Monday, April 27, 2009

Strict Liability for animal attacks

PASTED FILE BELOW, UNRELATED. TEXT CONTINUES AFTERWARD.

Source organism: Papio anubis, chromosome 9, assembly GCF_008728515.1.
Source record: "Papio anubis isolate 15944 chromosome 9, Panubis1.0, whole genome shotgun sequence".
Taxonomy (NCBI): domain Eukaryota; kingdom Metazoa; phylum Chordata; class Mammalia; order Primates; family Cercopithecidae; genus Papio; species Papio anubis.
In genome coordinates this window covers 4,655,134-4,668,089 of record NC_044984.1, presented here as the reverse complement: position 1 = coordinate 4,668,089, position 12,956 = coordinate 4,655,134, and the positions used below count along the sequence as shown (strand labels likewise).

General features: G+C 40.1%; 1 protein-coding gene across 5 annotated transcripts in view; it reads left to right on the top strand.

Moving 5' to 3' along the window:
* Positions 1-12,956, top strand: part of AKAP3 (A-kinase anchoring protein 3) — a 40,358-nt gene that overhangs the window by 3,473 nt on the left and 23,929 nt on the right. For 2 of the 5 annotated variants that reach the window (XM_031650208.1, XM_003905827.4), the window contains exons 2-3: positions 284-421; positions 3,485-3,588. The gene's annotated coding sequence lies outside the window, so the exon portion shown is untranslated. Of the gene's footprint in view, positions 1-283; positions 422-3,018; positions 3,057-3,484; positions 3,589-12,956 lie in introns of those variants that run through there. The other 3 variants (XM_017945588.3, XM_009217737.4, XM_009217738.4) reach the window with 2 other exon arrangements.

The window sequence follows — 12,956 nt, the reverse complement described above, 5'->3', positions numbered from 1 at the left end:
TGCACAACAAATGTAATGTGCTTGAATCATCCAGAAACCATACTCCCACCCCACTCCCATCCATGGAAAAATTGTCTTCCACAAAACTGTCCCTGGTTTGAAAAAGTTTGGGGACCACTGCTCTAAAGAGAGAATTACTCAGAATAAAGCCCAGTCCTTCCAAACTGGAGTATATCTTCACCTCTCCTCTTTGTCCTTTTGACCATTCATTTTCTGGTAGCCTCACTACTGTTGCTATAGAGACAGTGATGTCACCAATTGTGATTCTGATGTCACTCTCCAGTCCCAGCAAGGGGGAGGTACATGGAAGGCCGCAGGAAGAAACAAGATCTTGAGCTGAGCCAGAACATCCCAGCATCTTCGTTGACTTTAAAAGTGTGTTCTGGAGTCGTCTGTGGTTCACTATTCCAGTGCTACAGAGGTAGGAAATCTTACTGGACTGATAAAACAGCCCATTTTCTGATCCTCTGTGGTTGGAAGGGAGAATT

Last February I saw two stories related to animal attacks. Instead of posting them then, I saved them until now when we covered strict liability for damages caused by animals in our class. The first story, originally published in the Miami Herald, about a snake attack in a Wal-mart store: "Wal-Mart is full of signs highlighting low prices, but there should be another warning customers that they might be attacked by snakes on the premises, a bitten shopper says." Note that this particular claim is not for strict liability. Do you see why? The second story is more dramatic and involved a brutal attack by a 14 year old/200 pound chimpanzee in Samford, Connecticut. The chimpanzee was someone's pet and, reportedly, "a veteran of TV commercials who could dress himself, drink wine from a glass and use the toilet." The victim lost her hands, nose, lips and eyelids in the 12-minute mauling. Many bones in her face were crushed, and the attack may also have left her blind and brain damaged. Do you think that the fact that the animal was a household pet and trained means the analysis should be the one we use when other, more common, pets attack? Or, does the fact that the animal is an ape, in and of itself, means we should follow the analysis related to a "wild animal'? Interestingly, in this particular case the question was irrelevant because there were reports that the chimp had exhibited violent behavior in the past and that the owner had been warned about it. About a month after the attack, while the victim was still in critical condition, her family filed a lawsuit seeking $50 million in damages against the primate's owner, saying she was negligent and reckless for lacking the ability to control ''a wild animal with violent propensities.''

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